The crowd answered in kind, with outstretched right arms. Kuhn waited a moment before continuing. As usual, Kuhn would speak in German. Practically everyone here had at least a basic command of the language, including those, like Betty and her siblings, who were first-generation Americans.
Kuhn himself had been born in Germany in 1896. He had emigrated as a young man, and received his American citizenship just three years ago, in 1934.
“Even here,” Kuhn said, his voice reverberating, “in the American heartland, the spirit of the German people is strong, as is the love for our Führer!”
This was met with cheers.
Yes, the American heartland, Betty thought. If someone were looking for a stereotypical American scene, then this would be it. They were just outside Dutch Falls, a small town about ten miles south of Harrisburg, on the eastern bank of the Susquehanna River.
The speaker’s platform had been placed in the middle of an untilled meadow. Pennsylvania forest enclosed the meadow on two sides. On a third side was a rural two-lane road.
On another side was the gravel parking lot of Lehmann’s Emporium, which Betty’s father owned, along with the adjacent land. The emporium was actually a general store, but her father had preferred the more grand-sounding word when he’d founded the business, more than a decade ago.
Lehmann’s Emporium was a family business. Betty, as well as Frank and Heidi, had put in many hours working there, right alongside their father. Betty’s mother, Claudia, had worked there, too, until her death five years ago.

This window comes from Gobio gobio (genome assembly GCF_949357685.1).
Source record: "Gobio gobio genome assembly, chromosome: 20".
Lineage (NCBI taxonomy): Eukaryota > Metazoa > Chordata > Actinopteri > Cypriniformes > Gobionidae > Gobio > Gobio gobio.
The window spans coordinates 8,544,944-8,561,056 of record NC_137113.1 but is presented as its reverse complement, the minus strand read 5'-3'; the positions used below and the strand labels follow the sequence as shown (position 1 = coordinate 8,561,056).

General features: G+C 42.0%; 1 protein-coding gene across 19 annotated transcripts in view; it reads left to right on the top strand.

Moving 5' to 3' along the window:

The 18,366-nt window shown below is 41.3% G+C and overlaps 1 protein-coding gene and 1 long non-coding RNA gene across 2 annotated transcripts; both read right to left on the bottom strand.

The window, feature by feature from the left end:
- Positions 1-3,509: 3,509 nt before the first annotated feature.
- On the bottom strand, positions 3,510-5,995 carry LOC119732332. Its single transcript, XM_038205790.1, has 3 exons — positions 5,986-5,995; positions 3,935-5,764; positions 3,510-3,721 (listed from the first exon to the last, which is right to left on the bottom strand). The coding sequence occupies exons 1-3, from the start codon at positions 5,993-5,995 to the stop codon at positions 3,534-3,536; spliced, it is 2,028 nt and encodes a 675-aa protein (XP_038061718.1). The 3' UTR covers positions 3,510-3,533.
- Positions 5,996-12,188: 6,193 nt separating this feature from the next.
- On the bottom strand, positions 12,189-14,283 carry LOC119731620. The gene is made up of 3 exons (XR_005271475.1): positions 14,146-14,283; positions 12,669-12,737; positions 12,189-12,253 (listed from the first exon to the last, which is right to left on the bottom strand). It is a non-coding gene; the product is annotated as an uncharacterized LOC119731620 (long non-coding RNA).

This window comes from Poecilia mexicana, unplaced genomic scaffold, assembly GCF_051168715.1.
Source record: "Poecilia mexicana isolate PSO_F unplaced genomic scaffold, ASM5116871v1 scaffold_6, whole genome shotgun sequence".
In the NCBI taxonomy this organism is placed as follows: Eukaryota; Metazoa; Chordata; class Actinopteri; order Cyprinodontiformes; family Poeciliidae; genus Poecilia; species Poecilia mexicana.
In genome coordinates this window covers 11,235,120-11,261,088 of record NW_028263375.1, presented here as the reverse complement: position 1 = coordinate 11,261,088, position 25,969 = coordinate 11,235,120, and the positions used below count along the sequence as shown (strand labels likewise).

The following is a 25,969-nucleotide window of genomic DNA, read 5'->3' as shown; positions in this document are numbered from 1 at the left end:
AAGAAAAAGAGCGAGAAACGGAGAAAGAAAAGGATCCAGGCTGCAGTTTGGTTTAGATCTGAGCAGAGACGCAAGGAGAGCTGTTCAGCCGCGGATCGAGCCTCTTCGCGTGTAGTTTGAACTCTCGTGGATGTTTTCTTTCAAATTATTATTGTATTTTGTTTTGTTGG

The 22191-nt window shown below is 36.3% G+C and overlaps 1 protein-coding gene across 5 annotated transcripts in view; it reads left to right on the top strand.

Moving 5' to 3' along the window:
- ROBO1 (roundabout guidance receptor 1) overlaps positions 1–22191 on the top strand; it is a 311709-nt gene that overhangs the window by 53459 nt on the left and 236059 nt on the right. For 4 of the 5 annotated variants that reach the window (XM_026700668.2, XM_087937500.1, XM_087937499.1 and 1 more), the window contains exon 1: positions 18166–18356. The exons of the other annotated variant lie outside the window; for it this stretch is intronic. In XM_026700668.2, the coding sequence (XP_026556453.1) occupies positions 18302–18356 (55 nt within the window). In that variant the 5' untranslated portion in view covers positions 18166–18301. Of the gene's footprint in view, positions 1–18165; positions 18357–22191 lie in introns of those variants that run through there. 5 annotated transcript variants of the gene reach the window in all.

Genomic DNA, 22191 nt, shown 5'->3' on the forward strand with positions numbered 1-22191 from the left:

The emporium occupied a warehouse-sized, wood-frame building. Horst was proud of the fact that his business was the largest retail establishment in the immediate area.
“I am so glad to see you young people, especially,” Fritz Kuhn continued. “Many of you, I know, have never been to the Fatherland. Yet you are the future of the Volk. The Führer has high hopes and expectations for you!”
Although the crowd ranged in age from roughly five to well past seventy, it did, in fact, skew younger. The Bund was run by men of middle age, like Betty’s father and Fritz Kuhn. But young people were by no means excluded. On the contrary, the German-American youth were actively encouraged to attend. As Fritz Kuhn had said, the movement was about the future, not the past.
A local young man named Stefan Schneider, who was closer to the podium, turned discreetly away from the speaker and smiled at Betty. This was not the first such smile or appreciative glance that Betty had received at the rally today. In fact, Betty had noticed many men—more than she could count—sneaking glances at her. Not just young men like Stefan, but men even older than her father.
Betty had shoulder-length blonde hair, high cheekbones, and blue eyes. Since the age of twelve, she had gone for almost daily swims at the nearby YMCA. This gave her a slender physique that was simultaneously strong and feminine.
Betty smiled and nodded back at Stefan, giving him just enough encouragement, but not too much. Make him put in some effort. Nothing excited men, Betty had learned, like uncertainty that contained a shred of hope.
Her brother, Frank, was standing a few yards closer to the platform than Stefan was. As if Frank had eyes in the back of his head, he turned and glared at Stefan, then gave Betty a disapproving stare, too.